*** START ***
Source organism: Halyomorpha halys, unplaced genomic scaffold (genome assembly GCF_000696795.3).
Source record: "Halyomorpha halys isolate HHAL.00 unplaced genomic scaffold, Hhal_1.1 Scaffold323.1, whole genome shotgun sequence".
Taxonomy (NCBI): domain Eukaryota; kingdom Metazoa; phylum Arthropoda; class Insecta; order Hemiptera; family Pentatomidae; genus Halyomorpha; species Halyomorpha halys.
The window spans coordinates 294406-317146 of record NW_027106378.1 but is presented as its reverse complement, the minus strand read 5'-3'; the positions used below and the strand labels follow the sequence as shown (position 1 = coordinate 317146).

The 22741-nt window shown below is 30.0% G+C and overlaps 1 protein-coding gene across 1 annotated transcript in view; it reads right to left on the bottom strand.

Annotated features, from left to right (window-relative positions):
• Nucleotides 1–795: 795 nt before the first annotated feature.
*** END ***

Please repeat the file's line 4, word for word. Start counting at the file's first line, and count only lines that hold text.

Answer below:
The window spans coordinates 294406-317146 of record NW_027106378.1 but is presented as its reverse complement, the minus strand read 5'-3'; the positions used below and the strand labels follow the sequence as shown (position 1 = coordinate 317146).